, Volume 26, Issue 4, pp 955-974
Date: 19 Feb 2012

Modelling evolutionarily stable strategies in oviposition site selection, with varying risks of predation and intraspecific competition

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Abstract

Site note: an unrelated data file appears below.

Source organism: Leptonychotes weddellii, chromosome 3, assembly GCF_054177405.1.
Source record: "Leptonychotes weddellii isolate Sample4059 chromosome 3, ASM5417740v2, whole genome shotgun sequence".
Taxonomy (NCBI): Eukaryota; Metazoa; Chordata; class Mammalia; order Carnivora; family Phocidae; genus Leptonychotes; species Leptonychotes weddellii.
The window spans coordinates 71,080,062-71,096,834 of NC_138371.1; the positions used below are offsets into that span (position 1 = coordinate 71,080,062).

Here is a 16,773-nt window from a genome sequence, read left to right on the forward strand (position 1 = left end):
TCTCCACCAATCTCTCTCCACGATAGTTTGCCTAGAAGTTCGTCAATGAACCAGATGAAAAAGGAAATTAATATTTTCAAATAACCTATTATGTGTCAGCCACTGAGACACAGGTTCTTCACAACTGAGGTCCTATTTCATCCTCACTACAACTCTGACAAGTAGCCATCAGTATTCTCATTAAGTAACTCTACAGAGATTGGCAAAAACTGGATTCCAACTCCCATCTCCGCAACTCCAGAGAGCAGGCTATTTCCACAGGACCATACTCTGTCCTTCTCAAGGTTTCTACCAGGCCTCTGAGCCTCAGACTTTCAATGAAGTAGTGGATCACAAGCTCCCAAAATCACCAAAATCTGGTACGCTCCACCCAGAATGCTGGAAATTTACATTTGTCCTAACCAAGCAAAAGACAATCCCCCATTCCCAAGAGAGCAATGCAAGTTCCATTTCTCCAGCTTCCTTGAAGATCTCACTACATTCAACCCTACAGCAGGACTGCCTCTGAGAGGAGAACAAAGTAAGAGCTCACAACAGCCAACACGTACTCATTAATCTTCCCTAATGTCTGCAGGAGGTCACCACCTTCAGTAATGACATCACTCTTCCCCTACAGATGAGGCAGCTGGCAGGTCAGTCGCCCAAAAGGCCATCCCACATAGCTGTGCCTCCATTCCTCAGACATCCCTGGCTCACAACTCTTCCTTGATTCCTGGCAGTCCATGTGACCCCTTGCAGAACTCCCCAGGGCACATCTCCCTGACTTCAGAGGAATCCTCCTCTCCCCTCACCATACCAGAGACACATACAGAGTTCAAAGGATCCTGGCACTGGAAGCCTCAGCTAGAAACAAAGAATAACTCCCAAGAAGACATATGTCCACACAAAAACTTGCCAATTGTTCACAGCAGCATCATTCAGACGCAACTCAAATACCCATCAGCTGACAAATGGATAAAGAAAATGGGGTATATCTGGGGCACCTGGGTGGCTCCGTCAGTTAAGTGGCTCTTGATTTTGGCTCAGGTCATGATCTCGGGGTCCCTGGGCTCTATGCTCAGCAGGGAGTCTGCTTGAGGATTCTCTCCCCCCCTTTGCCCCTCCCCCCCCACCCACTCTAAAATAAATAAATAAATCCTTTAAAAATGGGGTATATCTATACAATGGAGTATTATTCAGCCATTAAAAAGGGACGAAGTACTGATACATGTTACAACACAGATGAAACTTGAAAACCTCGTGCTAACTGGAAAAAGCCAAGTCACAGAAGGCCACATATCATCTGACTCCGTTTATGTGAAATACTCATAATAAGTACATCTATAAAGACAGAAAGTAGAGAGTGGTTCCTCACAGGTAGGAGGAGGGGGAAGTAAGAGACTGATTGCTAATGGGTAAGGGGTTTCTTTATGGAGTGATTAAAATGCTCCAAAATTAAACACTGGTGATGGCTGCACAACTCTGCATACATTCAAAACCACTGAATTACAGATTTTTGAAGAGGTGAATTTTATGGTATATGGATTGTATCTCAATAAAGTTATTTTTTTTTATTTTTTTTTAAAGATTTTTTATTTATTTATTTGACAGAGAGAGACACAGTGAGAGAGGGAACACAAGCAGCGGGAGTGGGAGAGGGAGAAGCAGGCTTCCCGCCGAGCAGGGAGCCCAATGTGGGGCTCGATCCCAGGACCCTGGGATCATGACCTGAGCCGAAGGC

Many ovipositing mosquitoes, as well as other species, can detect biotic factors that affect fitness. However, a female mosquito seeking a high quality oviposition site (e.g. one with low risk of predation and competition to her progeny) must often balance the competing risk of increasing probability of mortality to herself while she continues to search, against increased probability of finding a high quality site. Such oviposition site selection may affect adult population size. We examined a female mosquito’s expected strategy of oviposition site selection under conditions of varying predator prevalence and adult mortality risk, by combining a detailed structured population model with a Markov chain implementation of the adult behavioural process. We used parameter values from the specific mosquito-predator system, Culiseta longiareolata-Notonecta maculata, although the overall results can be generalised to many mosquito species. Our model finds the evolutionarily stable strategy of oviposition site selection for different parameter combinations. Our model predicts that oviposition strategy does not vary smoothly with varying environmental risk of adult mortality, but that certain oviposition strategies become unstable at some parameter values. Mosquitoes will distribute their reproductive effort between breeding sites of varying predation risk only when adult mortality is low or larval competition high. Our model predicts that females will continue searching for predator-free pools, rather than oviposit in the first site encountered, regardless of the risk of mortality to the adult. The ecological basis for a reproductive strategy with alternative behaviours is important for understanding the effect of biotic factors on the population dynamics of mosquitoes, and for the development of biological control strategies, such as the dissemination of predator-cue chemicals.